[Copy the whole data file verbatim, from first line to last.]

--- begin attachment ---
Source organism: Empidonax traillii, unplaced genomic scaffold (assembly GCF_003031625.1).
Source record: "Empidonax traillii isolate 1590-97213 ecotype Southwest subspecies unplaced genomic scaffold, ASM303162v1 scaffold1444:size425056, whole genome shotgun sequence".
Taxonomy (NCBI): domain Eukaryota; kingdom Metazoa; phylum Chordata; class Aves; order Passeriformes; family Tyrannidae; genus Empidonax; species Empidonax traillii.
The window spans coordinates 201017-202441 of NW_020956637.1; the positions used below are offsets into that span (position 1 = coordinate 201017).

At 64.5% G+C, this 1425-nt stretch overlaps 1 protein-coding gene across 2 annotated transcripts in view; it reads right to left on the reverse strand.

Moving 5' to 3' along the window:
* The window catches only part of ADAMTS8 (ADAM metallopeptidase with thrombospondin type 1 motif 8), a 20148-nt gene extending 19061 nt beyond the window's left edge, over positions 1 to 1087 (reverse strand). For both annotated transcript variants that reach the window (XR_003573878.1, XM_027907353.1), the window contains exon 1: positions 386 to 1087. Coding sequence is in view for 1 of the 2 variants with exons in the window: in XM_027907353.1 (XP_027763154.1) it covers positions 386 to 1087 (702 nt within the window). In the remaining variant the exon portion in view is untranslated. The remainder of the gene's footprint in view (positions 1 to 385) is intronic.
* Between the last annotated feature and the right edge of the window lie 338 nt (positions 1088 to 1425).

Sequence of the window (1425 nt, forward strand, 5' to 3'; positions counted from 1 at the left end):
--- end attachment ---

Source organism: Empidonax traillii, unplaced genomic scaffold (assembly GCF_003031625.1).
Source record: "Empidonax traillii isolate 1590-97213 ecotype Southwest subspecies unplaced genomic scaffold, ASM303162v1 scaffold1444:size425056, whole genome shotgun sequence".
Taxonomy (NCBI): domain Eukaryota; kingdom Metazoa; phylum Chordata; class Aves; order Passeriformes; family Tyrannidae; genus Empidonax; species Empidonax traillii.
The window spans coordinates 201017-202441 of NW_020956637.1; the positions used below are offsets into that span (position 1 = coordinate 201017).

At 64.5% G+C, this 1425-nt stretch overlaps 1 protein-coding gene across 2 annotated transcripts in view; it reads right to left on the reverse strand.

Moving 5' to 3' along the window:
* The window catches only part of ADAMTS8 (ADAM metallopeptidase with thrombospondin type 1 motif 8), a 20148-nt gene extending 19061 nt beyond the window's left edge, over positions 1 to 1087 (reverse strand). For both annotated transcript variants that reach the window (XR_003573878.1, XM_027907353.1), the window contains exon 1: positions 386 to 1087. Coding sequence is in view for 1 of the 2 variants with exons in the window: in XM_027907353.1 (XP_027763154.1) it covers positions 386 to 1087 (702 nt within the window). In the remaining variant the exon portion in view is untranslated. The remainder of the gene's footprint in view (positions 1 to 385) is intronic.
* Between the last annotated feature and the right edge of the window lie 338 nt (positions 1088 to 1425).

Sequence of the window (1425 nt, forward strand, 5' to 3'; positions counted from 1 at the left end):